Are Integrated Care Systems doomed?

Integrated Care Systems are being hailed as the future of Primary Care. But are they doomed to be yet another forgotten reorganisation like FHSAs, PCTs and CCGs?

Politicians seem to give very fixed prescriptions about how best to improve the health of our nation. They always talk warmly about how they appreciate front line staff and support the values of the NHS. But then they say that the NHS needs to be reformed and things cannot continue as they are.

So what do they say about General Practice?

• The current system is not “fit for purpose” – what they say when they don’t like something and want to scrap it without giving an explanation
• General Practice ownership to be transferred to hospitals or private companies
• GPs to become salaried
• A move from a network of practices to a pyramid of command and control

Are they right? Is this the best way to run the NHS? Will this be good for the health of our patients?

Reorganisations R Us

But this is one of many reorganisations of General Practice. Since I started as a GP there have been a lot of central initiatives to change General Practice. Fundholding, PCGs, PCTs, CCGs, extended hours, extended access, PCNs and now ICSs. You could almost rename the NHS as Reorganisations R Us.

And the recurring theme in these changes is to lump GPs into bigger groups which are easier to control

The problem I found was that I couldn’t get excited about any of them. They seemed profoundly disconnected with what we actually do. Which is looking after patients.

Big Business ideology

I used to think this was some sort of senior management game of doing a reorganisation with much fanfare and then getting promoted before the true costs were apparent. And as soon as they had introduced one initiative they would decide it hadn’t done what they wanted and scrap it for a new one.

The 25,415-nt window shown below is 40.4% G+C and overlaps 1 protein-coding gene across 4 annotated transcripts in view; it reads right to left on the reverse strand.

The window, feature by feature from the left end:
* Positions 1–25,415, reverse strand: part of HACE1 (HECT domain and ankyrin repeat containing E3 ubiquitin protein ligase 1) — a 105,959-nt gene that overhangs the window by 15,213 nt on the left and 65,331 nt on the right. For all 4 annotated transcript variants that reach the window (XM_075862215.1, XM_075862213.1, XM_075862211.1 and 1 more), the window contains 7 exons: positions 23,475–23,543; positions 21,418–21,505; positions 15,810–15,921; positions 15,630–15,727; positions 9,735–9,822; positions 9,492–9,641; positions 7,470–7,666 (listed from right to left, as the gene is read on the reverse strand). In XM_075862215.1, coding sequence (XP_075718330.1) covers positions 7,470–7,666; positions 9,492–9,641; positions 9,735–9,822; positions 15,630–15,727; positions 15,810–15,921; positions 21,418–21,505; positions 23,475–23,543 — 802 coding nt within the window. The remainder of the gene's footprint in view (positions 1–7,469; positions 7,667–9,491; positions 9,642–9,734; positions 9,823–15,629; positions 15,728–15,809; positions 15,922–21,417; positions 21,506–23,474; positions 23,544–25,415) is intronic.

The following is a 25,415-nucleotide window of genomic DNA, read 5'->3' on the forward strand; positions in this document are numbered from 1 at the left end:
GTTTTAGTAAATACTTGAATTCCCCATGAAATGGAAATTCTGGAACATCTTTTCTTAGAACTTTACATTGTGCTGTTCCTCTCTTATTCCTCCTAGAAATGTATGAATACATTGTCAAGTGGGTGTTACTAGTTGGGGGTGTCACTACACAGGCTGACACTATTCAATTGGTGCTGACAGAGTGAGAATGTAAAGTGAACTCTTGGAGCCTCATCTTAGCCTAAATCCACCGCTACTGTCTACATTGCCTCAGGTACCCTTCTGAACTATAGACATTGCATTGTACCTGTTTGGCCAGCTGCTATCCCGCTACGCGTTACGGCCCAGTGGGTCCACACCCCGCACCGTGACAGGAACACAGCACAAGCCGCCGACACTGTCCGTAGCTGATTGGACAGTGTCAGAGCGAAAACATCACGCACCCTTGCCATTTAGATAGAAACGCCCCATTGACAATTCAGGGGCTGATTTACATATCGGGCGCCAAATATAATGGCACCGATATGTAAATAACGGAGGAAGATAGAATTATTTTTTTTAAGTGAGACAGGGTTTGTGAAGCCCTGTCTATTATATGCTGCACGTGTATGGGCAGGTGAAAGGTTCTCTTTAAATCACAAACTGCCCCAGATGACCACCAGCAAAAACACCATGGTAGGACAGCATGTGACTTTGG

But now I think there is an ideology at work and that they genuinely think General Practice will be better if it is run like a big business. Perhaps they think they can cut costs with economies of scale.

Which left me wondering, since they have been trying to do this for decades, why is most General Practice still provided by partnerships? Is there something about this way of running General Practice that helps us to look after patients?

How could being locally owned give surgeries a competitive advantage?

• Long term view – Local GPs are committed to an area for years or decades. They will take a long term view about how services develop and not be impressed with short term gains which then fade. They appreciate the cost of the disruption which reorganisation brings and build their teams in a more sustainable way.

• Rapid development – Locally owned practices can try new things without needing to ask permission. This lets them make improvements and adjust to changes in their local circumstances far quicker than a bureaucratic organisation could.

• Staff Performance and Retention – Having a direct say in how you do your job makes you enjoy your job more and makes you more committed. Being locally owned can therefore improve the quality of care and reduce the costs of staff turnover.

So does this actually improve patient health?

The key question is whether local ownership helps our patients live longer and enjoy better health. This is not about whether it feels better or we prefer it. It is about whether it leads to better outcomes in the long run. This is hard to measure directly because health is affected by other things outside our control, like employment, education and housing.

However, one example where we can do a direct comparison is the COVID-19 vaccination campaign. GP and community pharmacy based services were considerably more effective (71% of doses) and cheaper (£24 vs £34 per dose) than centrally organised mass vaccination centres (1).

We can also compare APMS practices which are centrally owned against GMS practices. APMS practices receive £18 or 14% more per patient than GMS practices (2) for doing essentially the same job and there is no evidence that their patient care is better (3).

What does this mean for young GPs choosing where to get a job?

First, despite the current rhetoric from the Government, there have been many attempts to centrally control General Practice before and perhaps these have failed for a reason.

Second, there is evidence that local ownership of General Practice may be more effective at looking after patients than central control and it is likely that this will be better for our patients and ourselves.

If Integrated Care Systems engage with local practices and let them spend the money on what they need then perhaps ICSs won’t be scrapped in 5 years and become yet another footnote in the history of the NHS



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